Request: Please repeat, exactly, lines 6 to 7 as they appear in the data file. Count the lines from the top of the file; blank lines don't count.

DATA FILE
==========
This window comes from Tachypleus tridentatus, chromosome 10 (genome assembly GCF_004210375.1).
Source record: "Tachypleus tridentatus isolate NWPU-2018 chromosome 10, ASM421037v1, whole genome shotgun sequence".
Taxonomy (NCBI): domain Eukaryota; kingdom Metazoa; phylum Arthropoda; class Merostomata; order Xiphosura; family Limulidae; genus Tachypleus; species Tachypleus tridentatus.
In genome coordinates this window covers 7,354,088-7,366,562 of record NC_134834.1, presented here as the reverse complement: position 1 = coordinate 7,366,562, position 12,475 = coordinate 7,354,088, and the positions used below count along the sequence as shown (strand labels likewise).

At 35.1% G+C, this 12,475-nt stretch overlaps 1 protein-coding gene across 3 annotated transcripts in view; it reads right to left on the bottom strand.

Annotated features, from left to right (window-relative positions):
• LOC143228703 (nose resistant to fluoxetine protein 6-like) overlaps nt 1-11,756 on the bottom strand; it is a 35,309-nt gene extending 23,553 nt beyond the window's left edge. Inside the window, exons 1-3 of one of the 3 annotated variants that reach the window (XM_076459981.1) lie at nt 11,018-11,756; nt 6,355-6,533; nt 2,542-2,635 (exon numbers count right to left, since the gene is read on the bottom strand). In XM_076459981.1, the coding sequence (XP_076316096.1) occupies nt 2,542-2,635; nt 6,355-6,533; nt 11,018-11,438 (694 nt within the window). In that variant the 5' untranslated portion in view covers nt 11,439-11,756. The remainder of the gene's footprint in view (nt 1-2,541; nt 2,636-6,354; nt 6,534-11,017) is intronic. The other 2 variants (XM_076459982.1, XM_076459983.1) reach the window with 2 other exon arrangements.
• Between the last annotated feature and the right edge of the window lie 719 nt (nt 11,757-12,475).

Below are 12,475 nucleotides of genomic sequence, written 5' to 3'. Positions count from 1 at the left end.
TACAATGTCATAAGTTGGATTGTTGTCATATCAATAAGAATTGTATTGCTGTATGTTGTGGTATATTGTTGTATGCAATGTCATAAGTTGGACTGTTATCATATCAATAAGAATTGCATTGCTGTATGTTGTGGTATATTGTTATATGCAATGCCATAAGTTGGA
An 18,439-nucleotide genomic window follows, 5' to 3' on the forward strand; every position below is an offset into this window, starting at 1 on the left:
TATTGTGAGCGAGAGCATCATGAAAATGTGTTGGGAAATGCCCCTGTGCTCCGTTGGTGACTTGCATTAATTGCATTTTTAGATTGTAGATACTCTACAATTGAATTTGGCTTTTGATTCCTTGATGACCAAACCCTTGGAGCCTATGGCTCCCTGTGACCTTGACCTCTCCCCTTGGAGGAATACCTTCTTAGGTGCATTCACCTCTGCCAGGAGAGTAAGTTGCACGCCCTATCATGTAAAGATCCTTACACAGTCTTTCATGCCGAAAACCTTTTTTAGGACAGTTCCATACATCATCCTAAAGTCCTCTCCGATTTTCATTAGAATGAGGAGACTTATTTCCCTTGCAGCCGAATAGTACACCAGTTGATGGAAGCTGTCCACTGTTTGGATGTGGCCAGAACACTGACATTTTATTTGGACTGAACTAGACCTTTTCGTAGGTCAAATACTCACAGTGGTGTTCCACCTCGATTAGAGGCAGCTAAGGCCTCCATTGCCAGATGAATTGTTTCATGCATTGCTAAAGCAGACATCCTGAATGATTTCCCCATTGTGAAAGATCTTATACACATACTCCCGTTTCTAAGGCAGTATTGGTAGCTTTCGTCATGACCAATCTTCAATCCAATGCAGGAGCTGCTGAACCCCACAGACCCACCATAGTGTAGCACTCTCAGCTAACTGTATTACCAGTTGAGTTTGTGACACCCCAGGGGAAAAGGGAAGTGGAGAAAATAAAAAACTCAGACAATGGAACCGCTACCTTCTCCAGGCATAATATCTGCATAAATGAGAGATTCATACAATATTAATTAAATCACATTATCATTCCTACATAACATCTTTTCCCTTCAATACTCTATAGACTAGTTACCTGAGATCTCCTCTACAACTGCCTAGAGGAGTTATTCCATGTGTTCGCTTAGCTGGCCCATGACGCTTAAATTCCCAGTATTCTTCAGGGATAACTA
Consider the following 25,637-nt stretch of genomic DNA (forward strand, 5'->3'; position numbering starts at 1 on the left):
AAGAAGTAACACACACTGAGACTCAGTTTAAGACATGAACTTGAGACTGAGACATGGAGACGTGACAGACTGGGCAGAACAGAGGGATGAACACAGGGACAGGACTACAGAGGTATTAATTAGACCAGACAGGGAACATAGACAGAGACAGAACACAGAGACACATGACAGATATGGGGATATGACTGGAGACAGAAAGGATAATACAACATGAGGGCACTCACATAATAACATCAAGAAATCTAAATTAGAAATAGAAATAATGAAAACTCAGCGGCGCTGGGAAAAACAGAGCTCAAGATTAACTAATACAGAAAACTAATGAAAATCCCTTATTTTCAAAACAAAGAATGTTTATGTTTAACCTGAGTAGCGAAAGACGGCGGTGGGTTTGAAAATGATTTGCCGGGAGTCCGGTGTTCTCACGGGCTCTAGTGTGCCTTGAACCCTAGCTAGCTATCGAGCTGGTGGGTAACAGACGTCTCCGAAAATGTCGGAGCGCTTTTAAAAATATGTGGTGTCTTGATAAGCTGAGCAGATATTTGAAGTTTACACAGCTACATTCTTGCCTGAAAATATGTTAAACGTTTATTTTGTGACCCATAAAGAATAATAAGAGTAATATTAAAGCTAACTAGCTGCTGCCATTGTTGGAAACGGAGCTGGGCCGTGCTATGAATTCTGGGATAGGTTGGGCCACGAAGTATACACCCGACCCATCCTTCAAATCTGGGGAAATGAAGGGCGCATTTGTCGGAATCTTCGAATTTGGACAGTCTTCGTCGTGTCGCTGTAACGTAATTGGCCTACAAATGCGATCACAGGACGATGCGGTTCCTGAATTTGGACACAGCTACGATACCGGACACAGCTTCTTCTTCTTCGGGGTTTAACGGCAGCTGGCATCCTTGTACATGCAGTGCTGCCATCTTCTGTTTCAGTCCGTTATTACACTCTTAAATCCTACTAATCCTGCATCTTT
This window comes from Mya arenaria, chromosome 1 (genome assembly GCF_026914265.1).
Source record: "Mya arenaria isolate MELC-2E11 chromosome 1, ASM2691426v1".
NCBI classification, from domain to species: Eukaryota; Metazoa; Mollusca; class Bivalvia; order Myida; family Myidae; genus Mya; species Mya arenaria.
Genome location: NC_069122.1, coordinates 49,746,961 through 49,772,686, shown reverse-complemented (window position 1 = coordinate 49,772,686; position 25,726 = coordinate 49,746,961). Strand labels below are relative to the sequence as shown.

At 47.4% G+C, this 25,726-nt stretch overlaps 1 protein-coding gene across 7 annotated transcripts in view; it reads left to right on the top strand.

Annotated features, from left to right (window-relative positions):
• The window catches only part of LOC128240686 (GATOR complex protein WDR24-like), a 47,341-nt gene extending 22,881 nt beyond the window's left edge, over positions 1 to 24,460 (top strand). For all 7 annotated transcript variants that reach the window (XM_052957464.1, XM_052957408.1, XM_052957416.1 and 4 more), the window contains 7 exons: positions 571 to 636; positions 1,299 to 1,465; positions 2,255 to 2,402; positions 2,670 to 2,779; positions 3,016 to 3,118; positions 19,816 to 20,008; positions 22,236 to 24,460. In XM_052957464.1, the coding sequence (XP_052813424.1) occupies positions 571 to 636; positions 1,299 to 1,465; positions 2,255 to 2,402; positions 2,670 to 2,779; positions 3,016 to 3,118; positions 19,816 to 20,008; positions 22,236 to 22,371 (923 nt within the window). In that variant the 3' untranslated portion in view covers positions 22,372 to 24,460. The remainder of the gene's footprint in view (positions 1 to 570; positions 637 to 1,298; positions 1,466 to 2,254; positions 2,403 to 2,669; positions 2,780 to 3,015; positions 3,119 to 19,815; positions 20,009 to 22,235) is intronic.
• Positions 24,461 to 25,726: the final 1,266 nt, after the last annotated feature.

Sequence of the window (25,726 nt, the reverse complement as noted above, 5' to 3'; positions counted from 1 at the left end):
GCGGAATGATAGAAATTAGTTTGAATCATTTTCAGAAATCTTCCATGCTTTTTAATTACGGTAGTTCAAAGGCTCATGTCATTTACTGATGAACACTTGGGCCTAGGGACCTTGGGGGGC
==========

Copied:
Annotated features, from left to right (window-relative positions):
• LOC143228703 (nose resistant to fluoxetine protein 6-like) overlaps nt 1-11,756 on the bottom strand; it is a 35,309-nt gene extending 23,553 nt beyond the window's left edge. Inside the window, exons 1-3 of one of the 3 annotated variants that reach the window (XM_076459981.1) lie at nt 11,018-11,756; nt 6,355-6,533; nt 2,542-2,635 (exon numbers count right to left, since the gene is read on the bottom strand). In XM_076459981.1, the coding sequence (XP_076316096.1) occupies nt 2,542-2,635; nt 6,355-6,533; nt 11,018-11,438 (694 nt within the window). In that variant the 5' untranslated portion in view covers nt 11,439-11,756. The remainder of the gene's footprint in view (nt 1-2,541; nt 2,636-6,354; nt 6,534-11,017) is intronic. The other 2 variants (XM_076459982.1, XM_076459983.1) reach the window with 2 other exon arrangements.